The 3 worst types of debt to carry into retirement

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Retiring debt-free is obviously ideal, but taking on a little debt in retirement isn’t the end of the world. A mortgage payment that you’ve budgeted for in your retirement plan probably won’t threaten your financial security. But the same cannot be said for the three types of debt listed below. If you have any of these, work out a debt repayment plan as soon as possible so you can get rid of these bills before retirement.

1. Tax debt

Your retirement savings are generally safe from creditors, except the IRS. If you owe back taxes, the federal government could take the money from your 401(k), IRA, or other retirement account, and you won’t have any recourse to stop it. That’s a big problem for seniors who rely on their retirement savings to cover their monthly bills.

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Instead of waiting for this to happen, contact the IRS directly to discuss your options. You may be able to set up a payment plan that allows you to pay off your debt slowly over time, rather than in one big lump sum.

These payment plans have one-time setup fees and your balance will accrue penalties and interest until paid in full. But once you have one, you won’t have to worry about the IRS using your retirement savings, as long as you stay current on your monthly payments.

2. Payday loan debt

Payday loans can have annual percentage rates (APRs) close to 400%. A single $500 loan with a two-week payment term and 400% APR could grow to $2,500 in a single year if you can’t pay it off. People often end up rolling over or rolling over these loans, which essentially takes the problem further down the road. The balance keeps growing, making it virtually impossible to get out from under debt on your own.

Debt like this can be dangerous for retirement because there’s virtually no limit to how much your balance can grow. You could end up depleting your savings faster than you expected to keep up, leaving you without enough for your other expenses.

If you have a payday loan, your best option to get rid of it is a personal loan. These loans are available without collateral and although their interest rates may be high, they are not as high as payday loans. Once you’re approved, your lender will give you a lump sum that you can use to pay off the payday loan. Then, you’ll make regular monthly payments until you’ve paid back what you borrowed. You won’t have to worry about your balance increasing as long as you make your payments on time.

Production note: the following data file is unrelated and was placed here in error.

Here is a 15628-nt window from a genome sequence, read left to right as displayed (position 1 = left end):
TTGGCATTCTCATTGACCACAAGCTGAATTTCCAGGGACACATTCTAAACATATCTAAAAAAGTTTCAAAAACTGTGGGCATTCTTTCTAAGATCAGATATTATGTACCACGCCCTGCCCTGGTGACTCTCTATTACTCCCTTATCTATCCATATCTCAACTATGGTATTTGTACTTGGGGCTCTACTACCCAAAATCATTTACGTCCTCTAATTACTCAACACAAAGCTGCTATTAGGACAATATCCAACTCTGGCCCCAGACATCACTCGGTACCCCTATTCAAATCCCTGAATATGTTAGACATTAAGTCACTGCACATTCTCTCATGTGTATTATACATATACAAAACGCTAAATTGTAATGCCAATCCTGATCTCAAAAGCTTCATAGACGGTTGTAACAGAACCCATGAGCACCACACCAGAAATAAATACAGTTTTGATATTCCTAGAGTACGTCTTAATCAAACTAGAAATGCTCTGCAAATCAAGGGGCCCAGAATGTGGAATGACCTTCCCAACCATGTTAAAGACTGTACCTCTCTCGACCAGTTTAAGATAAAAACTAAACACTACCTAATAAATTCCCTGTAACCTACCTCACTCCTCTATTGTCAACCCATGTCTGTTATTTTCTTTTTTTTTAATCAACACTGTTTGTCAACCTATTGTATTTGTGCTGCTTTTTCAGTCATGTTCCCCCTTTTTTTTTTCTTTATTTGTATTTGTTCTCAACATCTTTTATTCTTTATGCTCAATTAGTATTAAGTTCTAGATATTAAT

3. Credit card debt

Credit card APRs are not as high as payday loan APRs, but can still exceed 30% in some cases. If you only make the minimum payment on your cards, your balance could add up quickly, especially if you continue to make new purchases every month. Before you know it, you could be tens of thousands of dollars in debt.

You can use a personal loan to help with your credit card debt, or you can open a balance transfer card. This allows you to transfer your balances from other credit cards to this card for a small fee. Balance transfer cards have a 0% introductory APR, usually for at least six months and sometimes much longer. During this time, your balance won’t increase at all, so you can focus on paying down your debt without worrying about interest charges.

What happens if you can’t pay off your debt before you retire?

If you don’t think you’ll be able to pay off old debts before retirement, you can look for ways to increase your income today, such as working overtime or starting a side job, or consider delaying retirement. Or you could use a combination of these strategies. Think about what makes the most sense to you.

Find a debt settlement strategy that works with your budget, then check in with yourself every month or two to see how you’re progressing. If necessary, adjust your retirement plan until you find a solution that gives you the best chance of remaining financially secure for the rest of your life.

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